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Kopalnia Soli Bochnia

Bochnia Salt Mine

Widok na podziemną kaplicę świętej Kingi w Kopalni soli Bochnia. Z lewej krzyż wiszący na ścianie, po prawej ołtarz a przed nim ławki. Po środku kryształy żyrandol.

ul. Campi 15, 32-700 Bochnia Tourist region: Pogórza

The Bochnia Salt Mine is the oldest rock salt mine in Poland. According to historical sources, the beginning of its operation dates back to 1248.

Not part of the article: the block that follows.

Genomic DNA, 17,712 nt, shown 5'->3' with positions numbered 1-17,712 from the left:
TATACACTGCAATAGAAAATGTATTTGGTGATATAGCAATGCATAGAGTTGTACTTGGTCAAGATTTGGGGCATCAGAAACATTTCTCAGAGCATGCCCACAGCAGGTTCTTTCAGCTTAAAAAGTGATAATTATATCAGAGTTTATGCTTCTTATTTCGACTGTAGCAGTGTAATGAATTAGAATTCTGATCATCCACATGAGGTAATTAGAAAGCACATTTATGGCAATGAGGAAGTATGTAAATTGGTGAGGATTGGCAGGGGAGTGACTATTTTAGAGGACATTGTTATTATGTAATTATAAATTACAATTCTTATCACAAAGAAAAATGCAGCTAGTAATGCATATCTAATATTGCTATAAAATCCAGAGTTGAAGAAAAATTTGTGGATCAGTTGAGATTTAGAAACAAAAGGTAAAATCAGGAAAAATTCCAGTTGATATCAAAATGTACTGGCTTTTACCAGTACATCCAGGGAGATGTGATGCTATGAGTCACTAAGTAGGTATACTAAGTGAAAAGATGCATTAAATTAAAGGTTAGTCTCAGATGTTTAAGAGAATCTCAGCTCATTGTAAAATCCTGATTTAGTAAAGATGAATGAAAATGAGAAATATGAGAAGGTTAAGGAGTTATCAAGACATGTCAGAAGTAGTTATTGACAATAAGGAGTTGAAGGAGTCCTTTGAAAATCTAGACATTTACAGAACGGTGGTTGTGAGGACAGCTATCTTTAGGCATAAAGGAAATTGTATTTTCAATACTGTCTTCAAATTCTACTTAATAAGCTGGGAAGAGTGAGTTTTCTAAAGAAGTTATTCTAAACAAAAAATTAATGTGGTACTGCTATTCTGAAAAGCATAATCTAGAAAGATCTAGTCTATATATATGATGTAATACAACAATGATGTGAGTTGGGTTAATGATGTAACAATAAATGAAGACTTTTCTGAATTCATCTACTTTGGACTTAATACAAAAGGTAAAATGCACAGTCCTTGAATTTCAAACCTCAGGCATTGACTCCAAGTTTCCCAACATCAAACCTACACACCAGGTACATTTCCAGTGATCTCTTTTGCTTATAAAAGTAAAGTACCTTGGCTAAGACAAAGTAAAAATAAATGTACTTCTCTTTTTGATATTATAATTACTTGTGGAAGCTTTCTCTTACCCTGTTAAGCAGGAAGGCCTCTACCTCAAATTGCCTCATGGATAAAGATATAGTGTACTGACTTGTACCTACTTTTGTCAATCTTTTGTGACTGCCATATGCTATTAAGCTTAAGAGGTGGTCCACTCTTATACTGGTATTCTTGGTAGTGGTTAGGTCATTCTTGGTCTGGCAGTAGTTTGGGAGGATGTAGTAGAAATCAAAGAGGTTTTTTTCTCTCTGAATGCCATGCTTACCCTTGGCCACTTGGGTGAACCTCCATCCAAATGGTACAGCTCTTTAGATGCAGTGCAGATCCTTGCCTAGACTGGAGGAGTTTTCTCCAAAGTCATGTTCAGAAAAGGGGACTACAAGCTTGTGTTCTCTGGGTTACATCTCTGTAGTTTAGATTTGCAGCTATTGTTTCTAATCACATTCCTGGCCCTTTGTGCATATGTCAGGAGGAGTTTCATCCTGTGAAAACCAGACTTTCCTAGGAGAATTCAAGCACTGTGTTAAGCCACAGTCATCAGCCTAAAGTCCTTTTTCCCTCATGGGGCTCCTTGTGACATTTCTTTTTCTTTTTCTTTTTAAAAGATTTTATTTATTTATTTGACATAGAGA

Much earlier – from around 3500 B.C. – salt was obtained here by evaporating water from brine, extracted from specially bored wells. Such wells were the seeds of, among others the Sutoris shaft that still exists today. It is with the Sutoris shaft that the legend of the ring of St. Kinga. When a real mine was established here, the Bochnia County, managed from the Saltworks Castle in Wieliczka, quickly began to bring huge profits to the royal treasury. Next to the Sutoris and Gazaris shafts, new ones were built: Regis, Bochneris and Campi. The enterprise, until 1772, when it was seized by Austria as a result of the First Partition of Poland, operated according to the statute issued in 1368 by King Kazimierz Wielki. Thanks to salt deposits, the city of Bochnia became one of the most important economic centres of Medieval Małopolska. With each passing century, the Salt Mine clearly influenced the history of the city, its urban development, but also the history of entrepreneurship, the development of industry and society. In the mine in Bochnia, innovative, for those times, technical solutions were introduced. These included treadmills serving as hoisting machines and a steam engine installed in 1930, manufactured in 1909 in Huta Laura in Chorzów. The Bochnia salt deposit has been explored over a length of approximately 3.5 km and a maximum width of 200 m. Its shape resembles a lens in the horizontal and vertical sections. Such a structure is reflected in the exceptionally diversified and unprecedented shapes of chambers, created as a result of several centuries of exploitation of striped salt – the main and the most characteristic type of the mine's raw material, which is formed by alternating layers of grey and white salt. Today, the Mine is a unique tourist place, which receives over 200,000 visitors annually in its historic workings. The complex offers as many as four routes for visitors, which differ in form and degree of difficulty. Tourists can become acquainted with the history of the mine in an accessible way as part of the Underground Multimedia Exposition, which is an extraordinary journey through the most beautiful and interesting pits with unique chambers and underground chapels, experience an extreme adventure during the historic "Wyprawy w Stare Góry” (Expedition to the Old Mountains) or see fluorescent salt crystals as part of a nature route. You can visit the Bochnia miners' chapels. The attractions of the mine include: an underground mine railway transporting tourists along the tourist route and a 140 m long slide connecting the two levels of the mine. The Bochnia mine is the only salt mine in Poland with an underground boat crossing. Wooden boats sailing on a brine-flooded chamber are registered in the Polish Register of Shipping, just like ships sailing on the seas. The Ważyn chamber located in the Bochnia mine is the largest chamber available to tourists. It houses a sports field, a restaurant and a mini playground for children. The mine offers overnight stays for organised groups and individual guests. An overnight stay in a unique salt scenery and a unique microclimate reveals a completely new meaning to the participants of the words "healthy sleep". The natural beauty and the raw, authentic character of the mine have been inscribed on the UNESCO World Heritage List. The mine, as the oldest salt mine in Poland, is also recognised as a historical monument.



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